ps4solutions

ps4solutions - Problem Set 4 SOLUTIONS Due Thursday, Oct....

Info iconThis preview shows pages 1–2. Sign up to view the full content.

View Full Document Right Arrow Icon

Info iconThis preview has intentionally blurred sections. Sign up to view the full version.

View Full DocumentRight Arrow Icon
This is the end of the preview. Sign up to access the rest of the document.

Unformatted text preview: Problem Set 4 SOLUTIONS Due Thursday, Oct. 22nd, by 10pm 1. Consider the production function f ( l,k ) = l + k . (a) For what values of > is the production function quasi-concave? Quasi-concave production functions imply that the isoquants have convex upper contour sets, or that averages are at least as good as extremes. If > 1 then the isoquants bend away from the origin, implying that averages are worst than extremes. If = 1 then the isoquants are linear lines, which means that averages are always as good as extremes. If < 1 then the isoquants bend towards the origin, producing convex upper contour sets, which imply the production function is quasi-concave. So the production function is quasi-concave if < = 1. For the rest of this problem, assume is such that the production function is quasi-concave. (b) Find the conditional input demands for l and k . If = 1 then the firm will use either only labor or only capital, whichever is cheaper (except for the case where they have the same price, then the firm is indifferent between mixing). The answers to the rest of the problem when = 1 are trivial, so for the remainder of the problem we will focus on when < 1. When < 1 we have to use lagrangians. To find the conditional input demands we set up the expenditure minimization problem. min wl + rk s.t. x = l + k L = wl + rk + ( x- l - k ) L l = w- l - 1 = 0 L k = r- k - 1 = 0 L = x- l - k = 0 1 Since we know the production function is quasi-concave, we know the first order condi-...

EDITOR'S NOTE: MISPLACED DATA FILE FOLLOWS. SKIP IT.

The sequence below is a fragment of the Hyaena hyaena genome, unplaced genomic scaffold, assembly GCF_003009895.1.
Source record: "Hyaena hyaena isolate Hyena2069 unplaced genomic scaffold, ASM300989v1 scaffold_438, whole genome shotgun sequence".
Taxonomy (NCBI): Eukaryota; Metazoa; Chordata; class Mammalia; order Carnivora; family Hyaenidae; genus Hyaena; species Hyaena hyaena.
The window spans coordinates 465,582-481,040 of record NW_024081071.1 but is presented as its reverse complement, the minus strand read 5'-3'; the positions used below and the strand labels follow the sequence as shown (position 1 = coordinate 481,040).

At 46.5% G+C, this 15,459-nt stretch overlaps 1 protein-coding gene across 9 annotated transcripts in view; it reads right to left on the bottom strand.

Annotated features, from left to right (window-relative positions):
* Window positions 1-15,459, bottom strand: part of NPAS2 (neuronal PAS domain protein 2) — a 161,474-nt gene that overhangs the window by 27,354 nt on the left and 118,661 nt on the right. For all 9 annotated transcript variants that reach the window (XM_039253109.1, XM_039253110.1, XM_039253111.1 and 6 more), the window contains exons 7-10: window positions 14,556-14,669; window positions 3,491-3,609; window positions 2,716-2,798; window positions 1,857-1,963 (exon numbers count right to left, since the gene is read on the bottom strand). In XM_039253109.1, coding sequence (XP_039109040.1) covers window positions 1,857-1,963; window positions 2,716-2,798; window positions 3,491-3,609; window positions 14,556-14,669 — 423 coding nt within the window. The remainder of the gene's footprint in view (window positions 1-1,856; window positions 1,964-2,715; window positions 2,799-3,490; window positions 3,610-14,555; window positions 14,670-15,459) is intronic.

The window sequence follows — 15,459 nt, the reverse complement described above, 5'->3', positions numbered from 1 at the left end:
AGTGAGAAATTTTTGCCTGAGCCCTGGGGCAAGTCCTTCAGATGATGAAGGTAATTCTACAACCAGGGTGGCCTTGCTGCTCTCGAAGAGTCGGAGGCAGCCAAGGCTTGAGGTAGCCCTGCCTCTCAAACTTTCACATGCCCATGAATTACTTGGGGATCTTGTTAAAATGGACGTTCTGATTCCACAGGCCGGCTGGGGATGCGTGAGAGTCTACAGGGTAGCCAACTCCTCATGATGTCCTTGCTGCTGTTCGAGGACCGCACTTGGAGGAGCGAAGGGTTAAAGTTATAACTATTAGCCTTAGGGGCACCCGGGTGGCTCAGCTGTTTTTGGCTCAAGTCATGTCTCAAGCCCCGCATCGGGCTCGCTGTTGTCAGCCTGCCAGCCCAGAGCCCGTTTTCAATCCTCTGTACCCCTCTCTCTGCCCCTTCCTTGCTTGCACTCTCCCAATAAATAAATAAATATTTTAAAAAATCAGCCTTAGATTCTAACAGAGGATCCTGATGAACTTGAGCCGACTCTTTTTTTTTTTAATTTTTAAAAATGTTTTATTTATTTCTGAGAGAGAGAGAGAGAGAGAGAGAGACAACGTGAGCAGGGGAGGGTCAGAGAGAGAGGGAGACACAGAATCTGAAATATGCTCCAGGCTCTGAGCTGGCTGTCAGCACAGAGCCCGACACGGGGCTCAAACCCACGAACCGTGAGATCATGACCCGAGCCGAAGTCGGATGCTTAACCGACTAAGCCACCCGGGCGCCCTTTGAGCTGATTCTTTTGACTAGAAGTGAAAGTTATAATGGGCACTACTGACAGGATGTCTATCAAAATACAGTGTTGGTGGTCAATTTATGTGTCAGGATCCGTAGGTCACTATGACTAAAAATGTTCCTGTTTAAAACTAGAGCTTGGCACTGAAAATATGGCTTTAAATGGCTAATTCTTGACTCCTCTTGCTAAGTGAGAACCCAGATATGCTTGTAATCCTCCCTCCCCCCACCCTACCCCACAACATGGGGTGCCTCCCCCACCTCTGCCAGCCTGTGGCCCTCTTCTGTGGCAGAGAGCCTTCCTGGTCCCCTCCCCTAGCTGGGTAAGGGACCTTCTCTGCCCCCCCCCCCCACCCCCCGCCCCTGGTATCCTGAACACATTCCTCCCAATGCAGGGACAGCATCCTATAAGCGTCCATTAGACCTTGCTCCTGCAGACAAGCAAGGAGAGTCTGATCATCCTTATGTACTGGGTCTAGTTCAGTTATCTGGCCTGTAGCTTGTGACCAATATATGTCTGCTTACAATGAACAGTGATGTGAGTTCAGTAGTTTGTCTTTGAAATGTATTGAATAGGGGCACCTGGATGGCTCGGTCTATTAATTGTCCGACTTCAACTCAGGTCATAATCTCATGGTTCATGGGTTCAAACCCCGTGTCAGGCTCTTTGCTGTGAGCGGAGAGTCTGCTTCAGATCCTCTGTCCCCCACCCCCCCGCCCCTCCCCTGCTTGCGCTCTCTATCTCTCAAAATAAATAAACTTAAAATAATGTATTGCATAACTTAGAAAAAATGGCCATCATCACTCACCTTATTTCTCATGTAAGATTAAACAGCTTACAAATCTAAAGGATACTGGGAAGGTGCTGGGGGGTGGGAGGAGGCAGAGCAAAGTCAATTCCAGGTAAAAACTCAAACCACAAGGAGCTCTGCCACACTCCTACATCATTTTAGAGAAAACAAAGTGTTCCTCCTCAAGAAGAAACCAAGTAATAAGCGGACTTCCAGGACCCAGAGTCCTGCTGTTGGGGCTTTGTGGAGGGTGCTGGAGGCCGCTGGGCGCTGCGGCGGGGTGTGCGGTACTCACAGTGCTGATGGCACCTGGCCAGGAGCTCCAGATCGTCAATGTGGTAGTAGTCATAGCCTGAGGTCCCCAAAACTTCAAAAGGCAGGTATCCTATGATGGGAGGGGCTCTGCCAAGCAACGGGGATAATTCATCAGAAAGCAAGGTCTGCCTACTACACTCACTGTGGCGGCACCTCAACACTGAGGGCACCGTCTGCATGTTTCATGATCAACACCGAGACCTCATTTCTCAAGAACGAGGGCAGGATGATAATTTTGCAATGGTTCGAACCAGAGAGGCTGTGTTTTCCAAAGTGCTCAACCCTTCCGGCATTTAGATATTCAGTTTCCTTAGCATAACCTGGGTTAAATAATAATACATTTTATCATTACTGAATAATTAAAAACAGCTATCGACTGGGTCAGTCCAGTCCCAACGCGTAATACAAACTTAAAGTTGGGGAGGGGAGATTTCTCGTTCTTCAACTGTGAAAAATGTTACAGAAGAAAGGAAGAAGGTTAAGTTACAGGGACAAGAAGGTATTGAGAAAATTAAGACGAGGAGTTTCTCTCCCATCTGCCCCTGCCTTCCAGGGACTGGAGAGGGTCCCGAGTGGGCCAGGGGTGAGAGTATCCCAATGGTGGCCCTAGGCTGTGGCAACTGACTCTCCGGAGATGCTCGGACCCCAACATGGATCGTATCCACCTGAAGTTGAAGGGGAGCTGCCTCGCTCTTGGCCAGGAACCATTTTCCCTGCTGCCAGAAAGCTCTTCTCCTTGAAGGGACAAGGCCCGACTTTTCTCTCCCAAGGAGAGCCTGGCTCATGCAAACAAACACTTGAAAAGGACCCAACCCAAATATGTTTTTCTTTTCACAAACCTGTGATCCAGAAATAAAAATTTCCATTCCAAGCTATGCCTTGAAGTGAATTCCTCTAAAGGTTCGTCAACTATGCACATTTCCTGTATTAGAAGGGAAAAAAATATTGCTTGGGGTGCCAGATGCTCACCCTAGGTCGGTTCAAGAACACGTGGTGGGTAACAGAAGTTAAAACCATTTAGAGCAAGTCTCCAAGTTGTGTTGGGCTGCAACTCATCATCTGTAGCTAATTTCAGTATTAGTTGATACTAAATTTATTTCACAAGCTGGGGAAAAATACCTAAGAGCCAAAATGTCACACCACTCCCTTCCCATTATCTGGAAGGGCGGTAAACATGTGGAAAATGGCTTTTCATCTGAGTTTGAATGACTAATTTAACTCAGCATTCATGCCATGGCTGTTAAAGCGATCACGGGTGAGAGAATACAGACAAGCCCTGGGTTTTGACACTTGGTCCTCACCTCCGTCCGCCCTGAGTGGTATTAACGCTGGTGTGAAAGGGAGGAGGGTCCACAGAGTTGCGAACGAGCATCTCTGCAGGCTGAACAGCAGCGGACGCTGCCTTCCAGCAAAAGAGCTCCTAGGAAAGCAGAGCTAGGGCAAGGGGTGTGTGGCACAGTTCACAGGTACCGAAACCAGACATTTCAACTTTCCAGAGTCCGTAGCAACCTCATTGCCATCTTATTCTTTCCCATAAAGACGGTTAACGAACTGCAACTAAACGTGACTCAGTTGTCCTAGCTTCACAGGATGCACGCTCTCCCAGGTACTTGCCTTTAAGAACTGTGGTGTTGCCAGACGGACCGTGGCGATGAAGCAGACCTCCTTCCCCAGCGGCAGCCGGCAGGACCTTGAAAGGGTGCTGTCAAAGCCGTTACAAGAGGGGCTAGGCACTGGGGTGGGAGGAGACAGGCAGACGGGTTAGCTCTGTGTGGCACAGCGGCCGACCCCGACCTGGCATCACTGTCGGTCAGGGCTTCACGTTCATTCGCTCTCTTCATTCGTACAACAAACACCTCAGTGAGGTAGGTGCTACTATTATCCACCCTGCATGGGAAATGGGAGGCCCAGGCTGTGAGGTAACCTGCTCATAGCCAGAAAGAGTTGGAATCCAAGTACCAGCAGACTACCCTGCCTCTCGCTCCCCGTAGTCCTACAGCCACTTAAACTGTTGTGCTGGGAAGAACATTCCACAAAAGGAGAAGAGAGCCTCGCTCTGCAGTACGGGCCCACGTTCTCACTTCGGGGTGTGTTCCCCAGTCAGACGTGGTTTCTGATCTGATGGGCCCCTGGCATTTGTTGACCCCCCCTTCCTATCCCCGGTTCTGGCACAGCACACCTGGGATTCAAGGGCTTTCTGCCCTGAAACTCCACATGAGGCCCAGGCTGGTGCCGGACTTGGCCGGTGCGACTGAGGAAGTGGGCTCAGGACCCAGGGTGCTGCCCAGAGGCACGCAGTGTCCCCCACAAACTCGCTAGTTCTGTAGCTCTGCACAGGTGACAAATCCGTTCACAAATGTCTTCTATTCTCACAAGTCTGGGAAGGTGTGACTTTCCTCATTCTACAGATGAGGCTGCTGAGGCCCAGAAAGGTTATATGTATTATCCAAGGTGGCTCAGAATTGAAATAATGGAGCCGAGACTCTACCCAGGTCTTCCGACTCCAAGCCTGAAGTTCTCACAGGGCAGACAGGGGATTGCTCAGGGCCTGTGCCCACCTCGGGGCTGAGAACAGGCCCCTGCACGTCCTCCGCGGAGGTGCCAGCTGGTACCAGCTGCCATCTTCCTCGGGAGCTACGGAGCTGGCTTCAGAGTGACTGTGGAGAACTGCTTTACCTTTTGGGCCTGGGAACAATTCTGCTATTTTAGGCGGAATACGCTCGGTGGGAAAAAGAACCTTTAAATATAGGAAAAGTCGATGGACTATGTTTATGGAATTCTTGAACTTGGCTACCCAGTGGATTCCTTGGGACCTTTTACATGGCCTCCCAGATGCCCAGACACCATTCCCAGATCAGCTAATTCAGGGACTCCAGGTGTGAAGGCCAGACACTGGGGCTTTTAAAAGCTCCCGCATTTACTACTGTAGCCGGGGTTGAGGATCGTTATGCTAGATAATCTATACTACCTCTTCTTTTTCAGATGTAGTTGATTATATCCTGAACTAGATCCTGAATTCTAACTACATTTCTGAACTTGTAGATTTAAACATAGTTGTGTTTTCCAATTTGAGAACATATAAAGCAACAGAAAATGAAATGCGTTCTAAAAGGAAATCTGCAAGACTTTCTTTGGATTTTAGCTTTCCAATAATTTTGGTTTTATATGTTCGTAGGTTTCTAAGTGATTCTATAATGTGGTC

View Full Document

Page1 / 5

ps4solutions - Problem Set 4 SOLUTIONS Due Thursday, Oct....

This preview shows document pages 1 - 2. Sign up to view the full document.

View Full Document Right Arrow Icon
Ask a homework question - tutors are online